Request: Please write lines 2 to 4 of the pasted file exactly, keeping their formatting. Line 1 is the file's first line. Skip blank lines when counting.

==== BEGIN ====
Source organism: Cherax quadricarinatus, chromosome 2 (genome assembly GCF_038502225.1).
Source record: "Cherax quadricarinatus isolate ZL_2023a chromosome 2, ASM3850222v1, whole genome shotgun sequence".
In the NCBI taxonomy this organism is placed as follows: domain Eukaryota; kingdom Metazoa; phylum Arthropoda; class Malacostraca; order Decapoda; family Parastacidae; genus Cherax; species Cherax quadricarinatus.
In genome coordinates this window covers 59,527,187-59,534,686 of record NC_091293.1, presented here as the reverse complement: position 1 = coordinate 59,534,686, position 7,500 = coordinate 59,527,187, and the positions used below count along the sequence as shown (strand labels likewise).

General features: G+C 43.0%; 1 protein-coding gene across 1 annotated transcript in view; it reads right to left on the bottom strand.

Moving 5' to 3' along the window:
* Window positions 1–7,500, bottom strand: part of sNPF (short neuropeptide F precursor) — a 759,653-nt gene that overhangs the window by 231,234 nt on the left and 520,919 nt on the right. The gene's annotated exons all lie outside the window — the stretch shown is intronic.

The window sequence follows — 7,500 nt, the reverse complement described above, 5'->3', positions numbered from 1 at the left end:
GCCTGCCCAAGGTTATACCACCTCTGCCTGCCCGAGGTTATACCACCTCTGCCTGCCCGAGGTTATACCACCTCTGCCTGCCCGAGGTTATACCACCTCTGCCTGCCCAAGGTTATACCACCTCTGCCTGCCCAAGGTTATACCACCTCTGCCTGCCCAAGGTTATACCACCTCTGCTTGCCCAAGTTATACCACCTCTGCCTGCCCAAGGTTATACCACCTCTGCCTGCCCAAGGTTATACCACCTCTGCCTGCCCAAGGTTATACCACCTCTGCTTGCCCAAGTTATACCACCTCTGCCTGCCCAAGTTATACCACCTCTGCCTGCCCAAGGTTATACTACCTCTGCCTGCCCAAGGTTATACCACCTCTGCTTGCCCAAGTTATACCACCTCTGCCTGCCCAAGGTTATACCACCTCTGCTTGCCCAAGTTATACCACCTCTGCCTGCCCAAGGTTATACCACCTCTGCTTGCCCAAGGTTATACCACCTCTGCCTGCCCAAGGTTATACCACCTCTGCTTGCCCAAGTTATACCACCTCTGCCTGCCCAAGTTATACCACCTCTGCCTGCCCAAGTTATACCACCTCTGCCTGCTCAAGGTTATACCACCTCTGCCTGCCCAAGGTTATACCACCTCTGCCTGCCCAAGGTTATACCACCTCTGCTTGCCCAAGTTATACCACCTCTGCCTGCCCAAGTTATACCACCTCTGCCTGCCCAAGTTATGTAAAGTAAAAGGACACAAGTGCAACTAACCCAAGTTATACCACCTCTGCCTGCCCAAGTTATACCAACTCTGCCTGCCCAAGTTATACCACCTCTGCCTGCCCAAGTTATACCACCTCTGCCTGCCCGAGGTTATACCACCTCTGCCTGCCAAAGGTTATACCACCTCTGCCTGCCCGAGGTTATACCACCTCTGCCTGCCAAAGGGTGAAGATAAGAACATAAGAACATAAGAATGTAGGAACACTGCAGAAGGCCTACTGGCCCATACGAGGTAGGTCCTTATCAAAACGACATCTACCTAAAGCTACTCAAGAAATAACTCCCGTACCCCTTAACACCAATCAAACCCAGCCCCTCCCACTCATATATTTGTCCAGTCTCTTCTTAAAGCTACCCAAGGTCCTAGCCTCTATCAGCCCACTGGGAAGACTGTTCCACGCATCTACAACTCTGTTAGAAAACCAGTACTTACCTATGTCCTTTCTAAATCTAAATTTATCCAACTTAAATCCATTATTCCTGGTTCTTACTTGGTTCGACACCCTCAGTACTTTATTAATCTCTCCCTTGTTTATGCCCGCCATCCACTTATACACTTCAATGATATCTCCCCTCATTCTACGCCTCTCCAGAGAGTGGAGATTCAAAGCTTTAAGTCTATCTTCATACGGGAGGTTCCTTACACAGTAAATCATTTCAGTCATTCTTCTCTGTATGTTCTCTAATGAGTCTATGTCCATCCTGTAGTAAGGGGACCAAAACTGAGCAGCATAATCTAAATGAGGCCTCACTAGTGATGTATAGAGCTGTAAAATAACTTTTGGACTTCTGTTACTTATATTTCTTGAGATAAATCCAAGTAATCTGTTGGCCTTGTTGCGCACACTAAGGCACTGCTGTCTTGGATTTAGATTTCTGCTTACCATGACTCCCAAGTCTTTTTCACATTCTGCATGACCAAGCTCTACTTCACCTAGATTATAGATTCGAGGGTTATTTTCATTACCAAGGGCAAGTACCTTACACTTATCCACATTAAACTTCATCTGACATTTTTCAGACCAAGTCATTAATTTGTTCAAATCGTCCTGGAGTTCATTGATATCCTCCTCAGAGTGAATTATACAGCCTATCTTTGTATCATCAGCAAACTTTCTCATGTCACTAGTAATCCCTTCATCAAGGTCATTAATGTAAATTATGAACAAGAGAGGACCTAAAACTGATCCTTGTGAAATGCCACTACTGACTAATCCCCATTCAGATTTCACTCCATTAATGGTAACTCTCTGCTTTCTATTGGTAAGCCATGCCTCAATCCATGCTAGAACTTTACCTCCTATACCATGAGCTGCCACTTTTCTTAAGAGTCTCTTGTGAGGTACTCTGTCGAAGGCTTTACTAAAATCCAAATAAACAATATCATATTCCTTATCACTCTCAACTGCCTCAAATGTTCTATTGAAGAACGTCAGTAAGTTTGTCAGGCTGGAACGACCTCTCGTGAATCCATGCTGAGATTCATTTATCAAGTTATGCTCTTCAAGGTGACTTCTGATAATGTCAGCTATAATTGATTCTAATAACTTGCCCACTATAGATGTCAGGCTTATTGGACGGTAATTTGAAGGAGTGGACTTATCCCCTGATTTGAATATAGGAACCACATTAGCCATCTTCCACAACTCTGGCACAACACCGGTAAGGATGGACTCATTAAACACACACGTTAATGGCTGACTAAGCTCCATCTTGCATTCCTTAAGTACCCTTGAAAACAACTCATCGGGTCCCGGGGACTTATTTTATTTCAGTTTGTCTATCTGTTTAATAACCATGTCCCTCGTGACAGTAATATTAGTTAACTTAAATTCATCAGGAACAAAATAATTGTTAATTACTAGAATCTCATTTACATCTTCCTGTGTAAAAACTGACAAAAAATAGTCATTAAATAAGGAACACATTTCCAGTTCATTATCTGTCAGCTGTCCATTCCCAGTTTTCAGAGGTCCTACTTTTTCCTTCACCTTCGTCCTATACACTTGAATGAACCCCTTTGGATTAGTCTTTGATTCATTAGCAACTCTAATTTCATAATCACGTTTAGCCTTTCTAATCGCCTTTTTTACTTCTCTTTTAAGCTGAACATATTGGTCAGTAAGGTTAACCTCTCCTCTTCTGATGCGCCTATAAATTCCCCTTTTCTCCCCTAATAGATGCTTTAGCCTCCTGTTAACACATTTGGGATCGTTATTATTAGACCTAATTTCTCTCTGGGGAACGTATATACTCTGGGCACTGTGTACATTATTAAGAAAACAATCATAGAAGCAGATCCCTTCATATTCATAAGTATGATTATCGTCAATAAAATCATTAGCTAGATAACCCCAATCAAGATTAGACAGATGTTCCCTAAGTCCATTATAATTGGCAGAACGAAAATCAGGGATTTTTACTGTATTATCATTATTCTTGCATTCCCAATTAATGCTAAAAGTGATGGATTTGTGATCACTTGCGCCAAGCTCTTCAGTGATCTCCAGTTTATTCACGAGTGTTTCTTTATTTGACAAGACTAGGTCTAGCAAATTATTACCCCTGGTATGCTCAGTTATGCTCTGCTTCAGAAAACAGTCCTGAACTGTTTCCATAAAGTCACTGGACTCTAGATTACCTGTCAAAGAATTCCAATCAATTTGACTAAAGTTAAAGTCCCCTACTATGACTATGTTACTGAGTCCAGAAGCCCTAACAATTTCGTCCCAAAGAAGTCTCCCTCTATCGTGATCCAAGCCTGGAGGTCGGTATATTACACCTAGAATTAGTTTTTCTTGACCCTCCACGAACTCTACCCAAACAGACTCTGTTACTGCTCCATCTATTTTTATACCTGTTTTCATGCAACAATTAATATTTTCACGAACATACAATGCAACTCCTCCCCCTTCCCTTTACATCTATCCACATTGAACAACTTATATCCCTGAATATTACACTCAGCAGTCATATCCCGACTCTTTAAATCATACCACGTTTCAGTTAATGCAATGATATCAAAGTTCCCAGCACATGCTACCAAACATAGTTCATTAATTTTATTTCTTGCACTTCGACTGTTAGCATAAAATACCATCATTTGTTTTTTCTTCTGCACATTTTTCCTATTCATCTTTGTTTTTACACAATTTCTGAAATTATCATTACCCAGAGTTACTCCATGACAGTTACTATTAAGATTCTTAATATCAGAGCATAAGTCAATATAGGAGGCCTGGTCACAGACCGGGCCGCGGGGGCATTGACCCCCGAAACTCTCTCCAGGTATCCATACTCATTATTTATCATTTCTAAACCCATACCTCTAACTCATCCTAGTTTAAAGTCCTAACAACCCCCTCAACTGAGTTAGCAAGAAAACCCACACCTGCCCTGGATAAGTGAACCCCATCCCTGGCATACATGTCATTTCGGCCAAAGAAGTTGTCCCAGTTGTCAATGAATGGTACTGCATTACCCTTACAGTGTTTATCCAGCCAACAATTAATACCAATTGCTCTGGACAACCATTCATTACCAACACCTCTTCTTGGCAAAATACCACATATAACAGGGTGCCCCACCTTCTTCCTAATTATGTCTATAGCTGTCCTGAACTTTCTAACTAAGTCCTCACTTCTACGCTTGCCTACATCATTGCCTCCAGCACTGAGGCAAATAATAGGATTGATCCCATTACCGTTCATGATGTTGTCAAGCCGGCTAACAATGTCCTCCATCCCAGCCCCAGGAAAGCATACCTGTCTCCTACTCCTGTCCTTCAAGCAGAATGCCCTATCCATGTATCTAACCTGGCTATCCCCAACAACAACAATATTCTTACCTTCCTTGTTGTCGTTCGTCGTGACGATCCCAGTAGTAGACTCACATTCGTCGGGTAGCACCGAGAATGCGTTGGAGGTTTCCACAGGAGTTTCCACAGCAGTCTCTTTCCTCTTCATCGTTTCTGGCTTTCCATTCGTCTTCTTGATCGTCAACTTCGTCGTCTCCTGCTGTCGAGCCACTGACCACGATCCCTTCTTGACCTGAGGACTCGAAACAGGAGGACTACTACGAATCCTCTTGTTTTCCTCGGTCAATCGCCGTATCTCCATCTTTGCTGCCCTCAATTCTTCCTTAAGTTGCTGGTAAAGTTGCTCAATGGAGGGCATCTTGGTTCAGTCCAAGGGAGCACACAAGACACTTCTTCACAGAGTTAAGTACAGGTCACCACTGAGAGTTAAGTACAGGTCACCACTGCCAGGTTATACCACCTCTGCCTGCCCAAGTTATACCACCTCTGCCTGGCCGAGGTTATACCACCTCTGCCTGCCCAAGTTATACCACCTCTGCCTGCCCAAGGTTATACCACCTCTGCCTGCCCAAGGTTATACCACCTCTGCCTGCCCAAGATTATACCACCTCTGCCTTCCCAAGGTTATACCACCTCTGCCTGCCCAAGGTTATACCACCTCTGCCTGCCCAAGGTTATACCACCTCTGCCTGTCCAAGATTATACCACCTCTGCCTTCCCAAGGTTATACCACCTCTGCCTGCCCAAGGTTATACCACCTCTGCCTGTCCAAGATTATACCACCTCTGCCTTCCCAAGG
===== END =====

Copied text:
Source record: "Cherax quadricarinatus isolate ZL_2023a chromosome 2, ASM3850222v1, whole genome shotgun sequence".
In the NCBI taxonomy this organism is placed as follows: domain Eukaryota; kingdom Metazoa; phylum Arthropoda; class Malacostraca; order Decapoda; family Parastacidae; genus Cherax; species Cherax quadricarinatus.
In genome coordinates this window covers 59,527,187-59,534,686 of record NC_091293.1, presented here as the reverse complement: position 1 = coordinate 59,534,686, position 7,500 = coordinate 59,527,187, and the positions used below count along the sequence as shown (strand labels likewise).